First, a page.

The Open Systems Interconnection (OSI) reference model was developed by the International Standards Organization (ISO) in 1984 to define network communications, and interpret the flow of data on a network. The OSI reference model is made up of seven layers that starts with the physical connection and ends with the application. The seven OSI layers are:
- Physical Layer
- Data-Link Layer
- Network Layer
- Transport Layer
- Session Layer
- Presentation Layer
- Application Layer
Each layer performs a specific function and can have one or more sublayers. The upper layers of the OSI reference model define functions with respect to the application; the lower three layers detail functions that handle transport and delivery of data from the source to the destination.
The Application Layer, Presentation Layer, and Session Layer, define functions focused on the application. The lower four layers: Transport Layer, Network Layer, Data-Link Layer, and the Physical Layer, define functions focused on end-to-end delivery of the data.
OSI Layer Definitions
- The Physical Layer corresponds to the physical elements of the transmission medium such as signaling specifications, cable types and interfaces. It also characterizes voltage levels, physical data rates, and transmission distances.
- The Data-Link Layer works with the transport of data across one particular link or medium. Data at the data link layer is condensed into frames. Data-link specifications correspond to physical addresses, frame sequences, flow control, and physical topology. At this level data is transformed from frames into bits when transmitted across media and changed back into frames when received from the media. Bridges and switches operate at the data-link layer. In the IEEE 802, the data link layer is divided into two sublayers: Logical Link Control (LLC) and Media Access Control (MAC).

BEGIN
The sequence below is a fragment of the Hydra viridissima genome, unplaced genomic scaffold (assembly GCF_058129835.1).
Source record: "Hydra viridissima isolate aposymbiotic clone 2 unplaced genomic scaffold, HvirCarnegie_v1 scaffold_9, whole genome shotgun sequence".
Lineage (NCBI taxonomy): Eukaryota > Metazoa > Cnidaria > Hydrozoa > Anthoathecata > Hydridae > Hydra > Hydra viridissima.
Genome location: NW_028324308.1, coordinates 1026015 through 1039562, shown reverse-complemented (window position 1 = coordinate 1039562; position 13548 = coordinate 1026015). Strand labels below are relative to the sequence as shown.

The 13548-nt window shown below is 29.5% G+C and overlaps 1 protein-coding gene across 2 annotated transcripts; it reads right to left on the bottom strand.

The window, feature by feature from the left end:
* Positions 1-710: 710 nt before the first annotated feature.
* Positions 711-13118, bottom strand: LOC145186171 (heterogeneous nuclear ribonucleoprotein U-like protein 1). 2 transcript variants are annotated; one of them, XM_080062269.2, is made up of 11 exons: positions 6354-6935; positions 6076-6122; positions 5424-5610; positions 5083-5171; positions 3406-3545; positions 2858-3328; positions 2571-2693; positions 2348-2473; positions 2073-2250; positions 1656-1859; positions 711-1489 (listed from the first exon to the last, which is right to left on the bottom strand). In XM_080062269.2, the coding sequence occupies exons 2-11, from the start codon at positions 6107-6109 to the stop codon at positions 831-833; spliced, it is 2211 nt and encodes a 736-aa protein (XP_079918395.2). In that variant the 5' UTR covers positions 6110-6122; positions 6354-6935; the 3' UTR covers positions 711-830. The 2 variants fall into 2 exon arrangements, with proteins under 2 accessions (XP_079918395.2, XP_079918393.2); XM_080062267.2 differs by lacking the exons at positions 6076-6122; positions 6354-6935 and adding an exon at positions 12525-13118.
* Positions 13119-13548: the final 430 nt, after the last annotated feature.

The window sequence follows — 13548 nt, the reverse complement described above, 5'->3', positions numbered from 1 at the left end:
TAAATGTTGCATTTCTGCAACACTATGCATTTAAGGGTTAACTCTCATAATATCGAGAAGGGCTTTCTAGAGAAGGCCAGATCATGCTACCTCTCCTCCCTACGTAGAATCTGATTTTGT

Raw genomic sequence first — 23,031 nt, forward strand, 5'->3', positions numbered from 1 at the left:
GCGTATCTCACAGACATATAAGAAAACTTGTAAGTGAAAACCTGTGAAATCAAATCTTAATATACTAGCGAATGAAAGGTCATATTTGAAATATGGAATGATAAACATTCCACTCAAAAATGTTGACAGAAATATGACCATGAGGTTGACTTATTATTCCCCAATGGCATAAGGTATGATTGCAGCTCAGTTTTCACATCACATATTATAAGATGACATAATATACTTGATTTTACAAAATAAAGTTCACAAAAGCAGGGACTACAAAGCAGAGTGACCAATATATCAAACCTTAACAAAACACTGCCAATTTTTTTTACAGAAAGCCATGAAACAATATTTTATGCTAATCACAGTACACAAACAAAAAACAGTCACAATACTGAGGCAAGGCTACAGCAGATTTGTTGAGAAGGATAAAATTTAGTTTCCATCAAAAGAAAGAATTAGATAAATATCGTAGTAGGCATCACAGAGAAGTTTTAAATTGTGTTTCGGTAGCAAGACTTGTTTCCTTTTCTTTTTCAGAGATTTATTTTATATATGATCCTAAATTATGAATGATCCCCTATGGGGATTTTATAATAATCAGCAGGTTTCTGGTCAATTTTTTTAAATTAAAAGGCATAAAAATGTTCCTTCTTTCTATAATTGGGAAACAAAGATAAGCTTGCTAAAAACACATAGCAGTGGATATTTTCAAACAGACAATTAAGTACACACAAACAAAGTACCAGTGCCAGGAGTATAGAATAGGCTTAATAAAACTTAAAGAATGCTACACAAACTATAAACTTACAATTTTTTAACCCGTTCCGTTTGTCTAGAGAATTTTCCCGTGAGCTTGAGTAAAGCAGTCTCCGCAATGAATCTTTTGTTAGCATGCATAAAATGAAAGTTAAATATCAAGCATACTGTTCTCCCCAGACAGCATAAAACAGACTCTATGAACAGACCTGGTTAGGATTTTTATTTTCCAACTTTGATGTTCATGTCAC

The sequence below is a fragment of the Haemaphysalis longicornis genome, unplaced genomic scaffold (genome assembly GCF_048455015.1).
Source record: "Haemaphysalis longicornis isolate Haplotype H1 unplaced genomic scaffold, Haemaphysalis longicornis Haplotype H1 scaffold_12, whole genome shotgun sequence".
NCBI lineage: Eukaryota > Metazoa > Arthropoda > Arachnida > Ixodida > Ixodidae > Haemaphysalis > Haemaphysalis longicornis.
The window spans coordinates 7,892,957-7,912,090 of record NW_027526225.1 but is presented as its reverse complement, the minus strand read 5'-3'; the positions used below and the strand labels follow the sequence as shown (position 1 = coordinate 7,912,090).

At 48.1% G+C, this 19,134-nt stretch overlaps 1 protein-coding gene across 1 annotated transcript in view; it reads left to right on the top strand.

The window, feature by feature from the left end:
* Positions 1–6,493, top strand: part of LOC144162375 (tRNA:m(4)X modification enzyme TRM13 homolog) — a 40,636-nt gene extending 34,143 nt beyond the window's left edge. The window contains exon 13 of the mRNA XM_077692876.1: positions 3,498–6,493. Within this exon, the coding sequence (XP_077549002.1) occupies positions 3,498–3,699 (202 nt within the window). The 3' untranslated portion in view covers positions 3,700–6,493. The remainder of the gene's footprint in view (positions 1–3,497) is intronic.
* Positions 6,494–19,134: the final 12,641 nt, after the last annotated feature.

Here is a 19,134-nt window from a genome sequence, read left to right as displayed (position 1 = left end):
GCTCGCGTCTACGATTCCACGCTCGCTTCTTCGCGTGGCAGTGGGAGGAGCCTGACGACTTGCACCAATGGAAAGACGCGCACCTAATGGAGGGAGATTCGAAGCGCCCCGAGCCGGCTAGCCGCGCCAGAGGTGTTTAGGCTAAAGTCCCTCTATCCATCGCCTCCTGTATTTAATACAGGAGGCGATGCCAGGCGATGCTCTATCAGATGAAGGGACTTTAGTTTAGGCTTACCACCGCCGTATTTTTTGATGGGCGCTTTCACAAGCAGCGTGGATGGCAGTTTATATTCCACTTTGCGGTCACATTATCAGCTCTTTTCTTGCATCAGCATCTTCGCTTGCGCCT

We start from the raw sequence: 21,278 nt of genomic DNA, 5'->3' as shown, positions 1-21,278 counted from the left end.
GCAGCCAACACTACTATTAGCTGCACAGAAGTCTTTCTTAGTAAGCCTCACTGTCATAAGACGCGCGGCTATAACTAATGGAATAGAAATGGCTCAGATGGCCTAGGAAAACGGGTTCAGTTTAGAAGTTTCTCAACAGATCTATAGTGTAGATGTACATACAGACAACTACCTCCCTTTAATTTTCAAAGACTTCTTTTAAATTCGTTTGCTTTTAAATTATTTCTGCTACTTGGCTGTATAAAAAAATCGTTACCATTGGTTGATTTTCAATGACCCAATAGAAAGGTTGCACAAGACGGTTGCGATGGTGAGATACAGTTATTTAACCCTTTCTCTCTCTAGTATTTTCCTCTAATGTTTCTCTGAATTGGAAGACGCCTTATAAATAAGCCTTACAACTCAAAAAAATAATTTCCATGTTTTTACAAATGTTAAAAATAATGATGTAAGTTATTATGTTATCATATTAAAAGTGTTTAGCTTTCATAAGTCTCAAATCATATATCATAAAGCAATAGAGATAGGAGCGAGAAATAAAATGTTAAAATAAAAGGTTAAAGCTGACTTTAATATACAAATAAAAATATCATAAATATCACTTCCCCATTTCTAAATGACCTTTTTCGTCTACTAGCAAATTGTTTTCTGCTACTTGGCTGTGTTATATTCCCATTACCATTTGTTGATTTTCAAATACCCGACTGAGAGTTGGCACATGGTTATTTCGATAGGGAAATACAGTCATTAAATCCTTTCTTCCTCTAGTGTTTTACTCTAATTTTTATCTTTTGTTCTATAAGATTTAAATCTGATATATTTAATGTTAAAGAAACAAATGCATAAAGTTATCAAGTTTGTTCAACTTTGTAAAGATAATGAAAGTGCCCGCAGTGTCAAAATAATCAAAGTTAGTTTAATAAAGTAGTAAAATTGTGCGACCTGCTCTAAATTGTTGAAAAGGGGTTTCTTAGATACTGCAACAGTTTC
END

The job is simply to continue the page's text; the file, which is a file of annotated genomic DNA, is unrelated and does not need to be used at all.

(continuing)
- The upper sublayer – Logical Link Control (LLC) administers the communication between devices.
- The lower sublayer – Media Access Control (MAC) manages protocol access to the physical media.
- The Network Layer corresponds to data routing, labeled packets at this layer, and establishes the methods to facilitate this including the functionality of routing, logical addressing, and how routes are determined. It also defines how packets are broken down into smaller packets to support media with smaller maximum transmission unit (MTU) sizes.
- The Transport Layer handles several functions including selection of protocols. This layer provides dependable, transparent transport of data segments from upper layers. The most significant functions of the Transport layer are error recovery (retransmission) and flow control to control unneeded congestion when sending data at a rate that the network can support, depending on the choice of protocols. Multiplexing of incoming data for different flows to applications on the same host is also performed. Messages are labeled with a sequence number at the transmission end. At the receiving end the packets are reassembled, inspected for errors, and acknowledged. Reordering of the incoming message when packets are received out of order is also handled at this layer.
- The Session Layer establishes how to start, manage, and end communication sessions between applications. Communication sessions entail the service requests and responses that transmit between applications on different devices. This includes the control and management of multiple bidirectional messages so that the application can be alerted if only a portion of the series of messages are completed. This supplies the presentation layer with a complete view of an incoming stream of data.
- The Presentation Layer verifies that data transmitted from an application on the source system is able to be interpreted on the application layer by implementing data representation with a range of coding and conversion functions which includes: conversion of character representation formats, such as text encoding type, picture encoding, encryptions, and voice / video codecs are defined at this layer.
- The Application Layer provides network communication services to the end user or operating system. It communicates with software by defining communication resources, evaluates network availability, and sends out information services. It also provides synchronization between the peer applications that operate on separate systems.